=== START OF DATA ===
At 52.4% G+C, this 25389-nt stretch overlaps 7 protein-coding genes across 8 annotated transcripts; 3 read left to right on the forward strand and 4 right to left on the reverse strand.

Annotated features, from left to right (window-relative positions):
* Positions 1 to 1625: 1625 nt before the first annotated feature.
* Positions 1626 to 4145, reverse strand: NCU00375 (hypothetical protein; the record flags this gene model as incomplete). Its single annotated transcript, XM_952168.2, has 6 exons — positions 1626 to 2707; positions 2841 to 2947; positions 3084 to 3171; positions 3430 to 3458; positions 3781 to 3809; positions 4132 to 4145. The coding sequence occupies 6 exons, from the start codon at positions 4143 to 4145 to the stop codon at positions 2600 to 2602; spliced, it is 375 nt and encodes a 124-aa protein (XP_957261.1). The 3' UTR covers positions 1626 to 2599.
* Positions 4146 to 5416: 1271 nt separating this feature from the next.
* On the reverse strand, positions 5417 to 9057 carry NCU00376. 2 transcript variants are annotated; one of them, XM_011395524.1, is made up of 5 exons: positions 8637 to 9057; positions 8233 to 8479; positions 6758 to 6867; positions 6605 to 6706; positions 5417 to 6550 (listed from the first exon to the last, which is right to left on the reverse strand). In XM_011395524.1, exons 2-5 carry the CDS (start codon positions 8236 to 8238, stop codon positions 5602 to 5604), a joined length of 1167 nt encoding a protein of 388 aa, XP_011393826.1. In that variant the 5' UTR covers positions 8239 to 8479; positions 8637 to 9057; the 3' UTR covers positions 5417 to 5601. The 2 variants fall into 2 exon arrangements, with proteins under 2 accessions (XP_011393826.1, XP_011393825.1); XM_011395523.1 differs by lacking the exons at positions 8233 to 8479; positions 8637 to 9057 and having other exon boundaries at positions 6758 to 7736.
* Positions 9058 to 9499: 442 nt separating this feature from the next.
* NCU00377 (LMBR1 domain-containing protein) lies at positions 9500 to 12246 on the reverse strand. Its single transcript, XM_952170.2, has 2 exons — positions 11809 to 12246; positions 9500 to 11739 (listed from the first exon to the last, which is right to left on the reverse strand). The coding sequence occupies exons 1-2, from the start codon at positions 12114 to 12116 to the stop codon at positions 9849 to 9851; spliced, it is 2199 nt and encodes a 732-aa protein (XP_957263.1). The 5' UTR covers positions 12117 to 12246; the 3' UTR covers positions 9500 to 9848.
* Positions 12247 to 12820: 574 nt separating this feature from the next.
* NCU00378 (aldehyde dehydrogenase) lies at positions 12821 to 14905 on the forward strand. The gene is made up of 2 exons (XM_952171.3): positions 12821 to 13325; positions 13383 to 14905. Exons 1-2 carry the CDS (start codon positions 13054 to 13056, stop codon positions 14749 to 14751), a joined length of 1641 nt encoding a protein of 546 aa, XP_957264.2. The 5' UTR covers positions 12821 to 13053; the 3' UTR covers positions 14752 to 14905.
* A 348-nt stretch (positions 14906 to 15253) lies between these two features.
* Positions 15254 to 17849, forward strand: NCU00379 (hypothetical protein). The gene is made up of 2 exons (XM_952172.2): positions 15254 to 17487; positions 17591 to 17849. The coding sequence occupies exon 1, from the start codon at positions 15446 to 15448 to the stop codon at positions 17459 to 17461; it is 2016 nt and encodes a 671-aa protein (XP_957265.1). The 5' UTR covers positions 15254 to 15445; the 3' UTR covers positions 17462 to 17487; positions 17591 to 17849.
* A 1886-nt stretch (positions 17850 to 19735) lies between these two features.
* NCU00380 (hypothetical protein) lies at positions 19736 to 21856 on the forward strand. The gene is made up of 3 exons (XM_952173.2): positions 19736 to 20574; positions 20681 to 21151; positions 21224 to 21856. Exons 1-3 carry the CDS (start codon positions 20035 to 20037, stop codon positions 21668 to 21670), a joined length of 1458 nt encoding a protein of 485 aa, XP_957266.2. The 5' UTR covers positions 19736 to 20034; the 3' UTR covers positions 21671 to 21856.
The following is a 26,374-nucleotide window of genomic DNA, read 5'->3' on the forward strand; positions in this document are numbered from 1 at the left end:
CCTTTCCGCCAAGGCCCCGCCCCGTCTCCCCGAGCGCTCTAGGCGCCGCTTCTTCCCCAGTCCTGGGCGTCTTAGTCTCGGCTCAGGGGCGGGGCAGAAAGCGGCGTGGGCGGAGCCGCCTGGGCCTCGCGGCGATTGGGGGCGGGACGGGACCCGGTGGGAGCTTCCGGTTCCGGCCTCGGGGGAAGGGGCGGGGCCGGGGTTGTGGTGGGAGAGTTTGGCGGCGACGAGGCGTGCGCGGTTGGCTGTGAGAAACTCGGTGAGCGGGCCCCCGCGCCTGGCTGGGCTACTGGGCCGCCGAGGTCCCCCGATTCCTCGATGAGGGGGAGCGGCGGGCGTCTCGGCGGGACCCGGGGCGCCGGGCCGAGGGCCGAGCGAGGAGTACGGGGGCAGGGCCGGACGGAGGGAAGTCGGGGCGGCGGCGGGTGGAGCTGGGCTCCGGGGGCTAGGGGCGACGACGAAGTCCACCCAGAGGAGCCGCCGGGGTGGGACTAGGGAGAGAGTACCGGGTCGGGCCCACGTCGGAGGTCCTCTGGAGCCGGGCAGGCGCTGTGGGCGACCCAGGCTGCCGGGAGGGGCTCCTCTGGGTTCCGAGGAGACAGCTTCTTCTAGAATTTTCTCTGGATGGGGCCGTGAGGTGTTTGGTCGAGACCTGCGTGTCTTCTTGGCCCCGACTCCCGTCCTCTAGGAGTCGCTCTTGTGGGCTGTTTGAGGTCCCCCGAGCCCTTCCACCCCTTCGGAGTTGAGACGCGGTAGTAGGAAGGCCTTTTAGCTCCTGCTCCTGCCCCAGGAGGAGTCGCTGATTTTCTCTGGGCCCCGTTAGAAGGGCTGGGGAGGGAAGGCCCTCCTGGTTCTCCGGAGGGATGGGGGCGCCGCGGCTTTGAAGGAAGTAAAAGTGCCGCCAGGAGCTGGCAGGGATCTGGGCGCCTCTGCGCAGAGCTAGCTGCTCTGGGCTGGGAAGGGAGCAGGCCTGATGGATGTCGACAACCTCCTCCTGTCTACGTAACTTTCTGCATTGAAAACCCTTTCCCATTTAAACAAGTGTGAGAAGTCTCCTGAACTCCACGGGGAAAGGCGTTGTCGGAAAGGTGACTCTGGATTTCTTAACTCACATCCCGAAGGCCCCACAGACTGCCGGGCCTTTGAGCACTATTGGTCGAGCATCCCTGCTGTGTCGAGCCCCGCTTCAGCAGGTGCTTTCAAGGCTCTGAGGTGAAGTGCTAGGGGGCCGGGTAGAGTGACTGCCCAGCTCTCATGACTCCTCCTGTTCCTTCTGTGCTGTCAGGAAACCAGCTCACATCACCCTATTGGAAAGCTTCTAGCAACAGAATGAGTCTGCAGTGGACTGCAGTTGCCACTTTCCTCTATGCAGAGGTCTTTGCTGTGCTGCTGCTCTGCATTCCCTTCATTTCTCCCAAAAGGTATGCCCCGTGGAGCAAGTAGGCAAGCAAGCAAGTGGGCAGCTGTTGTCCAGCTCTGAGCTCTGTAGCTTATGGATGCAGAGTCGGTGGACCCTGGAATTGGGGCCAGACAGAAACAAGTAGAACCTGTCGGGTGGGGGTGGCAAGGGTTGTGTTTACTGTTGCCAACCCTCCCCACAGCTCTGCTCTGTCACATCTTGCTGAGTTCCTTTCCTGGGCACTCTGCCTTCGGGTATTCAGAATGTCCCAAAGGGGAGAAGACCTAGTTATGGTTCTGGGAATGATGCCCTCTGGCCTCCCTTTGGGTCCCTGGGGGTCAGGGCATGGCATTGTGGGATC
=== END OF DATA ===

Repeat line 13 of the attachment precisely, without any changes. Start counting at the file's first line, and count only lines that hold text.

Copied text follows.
* A 1886-nt stretch (positions 17850 to 19735) lies between these two features.